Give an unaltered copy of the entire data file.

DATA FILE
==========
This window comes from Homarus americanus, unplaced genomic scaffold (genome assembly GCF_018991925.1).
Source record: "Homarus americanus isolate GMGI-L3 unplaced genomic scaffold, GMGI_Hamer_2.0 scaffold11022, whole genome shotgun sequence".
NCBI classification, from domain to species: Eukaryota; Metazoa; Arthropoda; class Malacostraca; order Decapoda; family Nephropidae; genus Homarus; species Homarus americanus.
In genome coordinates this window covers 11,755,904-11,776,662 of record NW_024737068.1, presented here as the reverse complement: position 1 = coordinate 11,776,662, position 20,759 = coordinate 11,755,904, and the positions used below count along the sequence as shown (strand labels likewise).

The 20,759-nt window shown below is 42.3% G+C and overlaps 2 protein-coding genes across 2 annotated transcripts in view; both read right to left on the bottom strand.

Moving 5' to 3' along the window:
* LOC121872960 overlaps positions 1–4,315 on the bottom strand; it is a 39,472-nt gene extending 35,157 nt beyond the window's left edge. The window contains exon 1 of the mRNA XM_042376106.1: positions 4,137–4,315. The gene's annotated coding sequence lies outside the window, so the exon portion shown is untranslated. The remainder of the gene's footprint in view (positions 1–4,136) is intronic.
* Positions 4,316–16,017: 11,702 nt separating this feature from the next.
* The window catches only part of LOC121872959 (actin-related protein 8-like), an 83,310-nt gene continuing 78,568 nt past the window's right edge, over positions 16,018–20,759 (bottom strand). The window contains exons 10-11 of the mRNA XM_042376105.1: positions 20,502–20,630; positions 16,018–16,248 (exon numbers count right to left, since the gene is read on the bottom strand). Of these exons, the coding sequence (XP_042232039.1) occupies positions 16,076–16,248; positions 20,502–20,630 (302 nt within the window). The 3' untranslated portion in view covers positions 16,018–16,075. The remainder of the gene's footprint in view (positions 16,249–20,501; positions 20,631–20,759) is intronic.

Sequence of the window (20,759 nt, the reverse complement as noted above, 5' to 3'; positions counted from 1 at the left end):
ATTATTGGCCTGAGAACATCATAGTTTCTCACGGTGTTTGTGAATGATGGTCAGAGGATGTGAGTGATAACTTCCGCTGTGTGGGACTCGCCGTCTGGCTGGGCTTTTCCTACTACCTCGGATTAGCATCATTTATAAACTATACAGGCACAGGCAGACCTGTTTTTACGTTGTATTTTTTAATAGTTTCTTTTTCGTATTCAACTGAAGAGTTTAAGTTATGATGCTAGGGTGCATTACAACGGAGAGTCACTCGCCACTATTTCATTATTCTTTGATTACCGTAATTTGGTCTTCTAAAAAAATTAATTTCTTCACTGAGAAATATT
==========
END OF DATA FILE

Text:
This window comes from Homarus americanus, unplaced genomic scaffold (genome assembly GCF_018991925.1).
Source record: "Homarus americanus isolate GMGI-L3 unplaced genomic scaffold, GMGI_Hamer_2.0 scaffold11022, whole genome shotgun sequence".
NCBI classification, from domain to species: Eukaryota; Metazoa; Arthropoda; class Malacostraca; order Decapoda; family Nephropidae; genus Homarus; species Homarus americanus.
In genome coordinates this window covers 11,755,904-11,776,662 of record NW_024737068.1, presented here as the reverse complement: position 1 = coordinate 11,776,662, position 20,759 = coordinate 11,755,904, and the positions used below count along the sequence as shown (strand labels likewise).

The 20,759-nt window shown below is 42.3% G+C and overlaps 2 protein-coding genes across 2 annotated transcripts in view; both read right to left on the bottom strand.

Moving 5' to 3' along the window:
* LOC121872960 overlaps positions 1–4,315 on the bottom strand; it is a 39,472-nt gene extending 35,157 nt beyond the window's left edge. The window contains exon 1 of the mRNA XM_042376106.1: positions 4,137–4,315. The gene's annotated coding sequence lies outside the window, so the exon portion shown is untranslated. The remainder of the gene's footprint in view (positions 1–4,136) is intronic.
* Positions 4,316–16,017: 11,702 nt separating this feature from the next.
* The window catches only part of LOC121872959 (actin-related protein 8-like), an 83,310-nt gene continuing 78,568 nt past the window's right edge, over positions 16,018–20,759 (bottom strand). The window contains exons 10-11 of the mRNA XM_042376105.1: positions 20,502–20,630; positions 16,018–16,248 (exon numbers count right to left, since the gene is read on the bottom strand). Of these exons, the coding sequence (XP_042232039.1) occupies positions 16,076–16,248; positions 20,502–20,630 (302 nt within the window). The 3' untranslated portion in view covers positions 16,018–16,075. The remainder of the gene's footprint in view (positions 16,249–20,501; positions 20,631–20,759) is intronic.

Sequence of the window (20,759 nt, the reverse complement as noted above, 5' to 3'; positions counted from 1 at the left end):
ATTATTGGCCTGAGAACATCATAGTTTCTCACGGTGTTTGTGAATGATGGTCAGAGGATGTGAGTGATAACTTCCGCTGTGTGGGACTCGCCGTCTGGCTGGGCTTTTCCTACTACCTCGGATTAGCATCATTTATAAACTATACAGGCACAGGCAGACCTGTTTTTACGTTGTATTTTTTAATAGTTTCTTTTTCGTATTCAACTGAAGAGTTTAAGTTATGATGCTAGGGTGCATTACAACGGAGAGTCACTCGCCACTATTTCATTATTCTTTGATTACCGTAATTTGGTCTTCTAAAAAAATTAATTTCTTCACTGAGAAATATT